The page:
Two years ago he was a key component on a Bruins coaching staff that earned head man Claude Julien the Jack Adams Trophy as NHL coach of the year.

In 2009-10, he orchestrated a penalty kill that led the league in efficiency most of the season and finished third overall.

Now there’s a chance Craig Ramsay might parlay his recent success with Boston into another chance to be an NHL head coach.

According to the Atlanta Journal-Constitution, Ramsay has interviewed with Thrashers general manager Rick Dudley. Ramsay and Dudley have a past relationship from Tampa Bay, where Dudley was once GM and Ramsay was an assistant coach.

Ramsay, a veteran of more than 1,000 NHL games as a player, has previously briefly been a head coach with Buffalo and Philadelphia. Florida and Ottawa have been other landing spots as an assistant coach. A Selke Trophy-winning forward for the Sabres in 1984-85, Ramsay has run the Bruins’ defense since coming on board with Julien and has also handled most of the penalty-kill game-planning.

Losing Ramsay would be a compliment to the Bruins’ staff and the 59-year-old, but it would also leave a glaring hole. The Bruins’ penalty kill figures to undergo a major overhaul next season, with center Steve Begin probably leaving as a free agent, wingers Blake Wheeler and Daniel Paille (both restricted agents) up in the air in terms of their status and winger Marco Sturm set to miss half the year with injury.

Over the course of the last two seasons, Ramsay has done a great job of mixing and matching until he and Julien have found solid pairs to make sure the Bruins have been a top penalty-killing team. They finished 12th in 2008-09.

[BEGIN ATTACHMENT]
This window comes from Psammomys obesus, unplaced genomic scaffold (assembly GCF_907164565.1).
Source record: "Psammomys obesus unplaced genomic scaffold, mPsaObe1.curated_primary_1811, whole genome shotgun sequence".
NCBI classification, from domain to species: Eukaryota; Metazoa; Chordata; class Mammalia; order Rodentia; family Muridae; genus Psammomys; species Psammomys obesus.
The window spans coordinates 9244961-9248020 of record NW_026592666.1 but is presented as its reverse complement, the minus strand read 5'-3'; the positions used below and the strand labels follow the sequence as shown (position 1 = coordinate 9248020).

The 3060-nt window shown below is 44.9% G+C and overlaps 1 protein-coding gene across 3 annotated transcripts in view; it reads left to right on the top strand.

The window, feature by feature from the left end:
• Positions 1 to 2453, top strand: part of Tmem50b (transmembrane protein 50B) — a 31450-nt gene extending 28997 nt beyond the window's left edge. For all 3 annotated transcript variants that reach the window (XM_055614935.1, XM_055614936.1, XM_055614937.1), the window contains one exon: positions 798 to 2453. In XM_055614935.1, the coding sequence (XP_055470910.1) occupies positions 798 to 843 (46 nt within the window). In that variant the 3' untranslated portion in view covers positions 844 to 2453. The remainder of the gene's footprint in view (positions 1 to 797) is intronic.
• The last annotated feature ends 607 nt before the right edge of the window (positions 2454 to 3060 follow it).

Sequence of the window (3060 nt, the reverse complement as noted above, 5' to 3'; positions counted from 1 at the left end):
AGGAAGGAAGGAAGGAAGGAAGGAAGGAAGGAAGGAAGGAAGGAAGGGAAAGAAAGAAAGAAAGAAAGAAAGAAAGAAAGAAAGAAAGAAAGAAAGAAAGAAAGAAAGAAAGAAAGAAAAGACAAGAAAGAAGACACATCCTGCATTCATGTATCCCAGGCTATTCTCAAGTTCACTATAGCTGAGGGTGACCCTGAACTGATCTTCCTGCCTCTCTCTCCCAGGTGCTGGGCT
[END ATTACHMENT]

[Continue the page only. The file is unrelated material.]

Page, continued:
“It’s just typical of the team the whole year,” said winger Mark Recchi during the Bruins’ impressive showing with 19 kills in 19 opportunities in the first round of this spring’s playoffs against Buffalo. “[Ramsay] has a great structure and the guys really believe in it. The guys play desperate and it can make a difference.”

Ramsay also worked hard with all the defensemen during and after practices. And often entertaining portion of the Bruins’ post-practice workouts is Zdeno Chara’s attempts to keep the puck away from the pressuring stick of the former Selke winner.

If Ramsay left, “eye in the sky” Doug Houda would be a candidate to move down to the bench, while Providence coaches Rob Murray and Bruce Cassidy be candidates to the join the parent club’s staff. Maybe the Bruins would also pursue an assistant with a more offensive bent considering their struggles scoring last season.